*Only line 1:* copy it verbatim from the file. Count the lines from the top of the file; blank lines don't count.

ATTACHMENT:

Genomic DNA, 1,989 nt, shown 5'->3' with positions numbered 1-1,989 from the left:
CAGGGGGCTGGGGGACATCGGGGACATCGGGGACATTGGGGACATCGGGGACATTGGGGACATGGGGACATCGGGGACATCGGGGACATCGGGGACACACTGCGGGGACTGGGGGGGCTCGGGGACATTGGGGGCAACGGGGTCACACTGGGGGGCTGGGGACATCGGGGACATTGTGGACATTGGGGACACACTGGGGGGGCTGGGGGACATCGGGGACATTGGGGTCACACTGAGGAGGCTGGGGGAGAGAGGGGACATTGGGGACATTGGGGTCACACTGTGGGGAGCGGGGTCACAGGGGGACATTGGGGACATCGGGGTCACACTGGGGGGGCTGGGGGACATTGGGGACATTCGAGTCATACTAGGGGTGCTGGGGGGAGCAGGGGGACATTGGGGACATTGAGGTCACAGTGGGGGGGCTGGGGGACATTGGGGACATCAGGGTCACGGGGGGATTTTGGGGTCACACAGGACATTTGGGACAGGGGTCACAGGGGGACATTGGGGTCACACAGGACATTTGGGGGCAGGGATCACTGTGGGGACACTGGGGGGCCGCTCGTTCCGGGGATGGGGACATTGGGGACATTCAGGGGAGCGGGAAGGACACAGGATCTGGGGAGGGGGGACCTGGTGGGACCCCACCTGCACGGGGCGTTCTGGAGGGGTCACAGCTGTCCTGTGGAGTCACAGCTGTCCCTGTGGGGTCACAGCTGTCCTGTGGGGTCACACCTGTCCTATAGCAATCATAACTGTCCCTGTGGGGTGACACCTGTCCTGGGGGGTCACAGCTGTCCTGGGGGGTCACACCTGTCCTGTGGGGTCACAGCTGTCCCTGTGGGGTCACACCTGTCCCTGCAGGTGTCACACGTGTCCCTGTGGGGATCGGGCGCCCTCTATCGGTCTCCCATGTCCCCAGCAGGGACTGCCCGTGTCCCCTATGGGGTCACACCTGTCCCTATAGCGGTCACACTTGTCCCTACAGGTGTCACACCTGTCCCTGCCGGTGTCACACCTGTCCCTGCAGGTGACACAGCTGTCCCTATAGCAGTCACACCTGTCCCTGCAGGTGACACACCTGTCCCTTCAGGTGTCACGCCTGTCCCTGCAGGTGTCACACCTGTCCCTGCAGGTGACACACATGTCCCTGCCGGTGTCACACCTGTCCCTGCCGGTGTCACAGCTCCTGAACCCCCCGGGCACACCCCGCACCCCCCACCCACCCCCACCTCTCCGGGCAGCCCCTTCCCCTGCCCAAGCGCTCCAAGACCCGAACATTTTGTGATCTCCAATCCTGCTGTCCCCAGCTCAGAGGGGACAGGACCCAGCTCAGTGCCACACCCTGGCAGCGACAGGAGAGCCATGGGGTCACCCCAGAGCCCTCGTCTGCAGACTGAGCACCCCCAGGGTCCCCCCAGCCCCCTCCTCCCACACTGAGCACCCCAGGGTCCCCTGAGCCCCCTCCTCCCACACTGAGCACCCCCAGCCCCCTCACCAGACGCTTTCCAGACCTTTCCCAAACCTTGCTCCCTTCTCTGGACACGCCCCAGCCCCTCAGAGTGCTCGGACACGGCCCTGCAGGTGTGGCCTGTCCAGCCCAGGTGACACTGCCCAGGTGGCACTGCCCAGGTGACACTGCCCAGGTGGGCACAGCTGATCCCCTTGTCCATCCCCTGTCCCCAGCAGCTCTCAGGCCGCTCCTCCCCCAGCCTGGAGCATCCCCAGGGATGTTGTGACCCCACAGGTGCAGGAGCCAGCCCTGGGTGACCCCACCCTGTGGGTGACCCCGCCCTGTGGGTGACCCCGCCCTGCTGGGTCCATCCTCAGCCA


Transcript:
Genomic DNA, 1,989 nt, shown 5'->3' with positions numbered 1-1,989 from the left: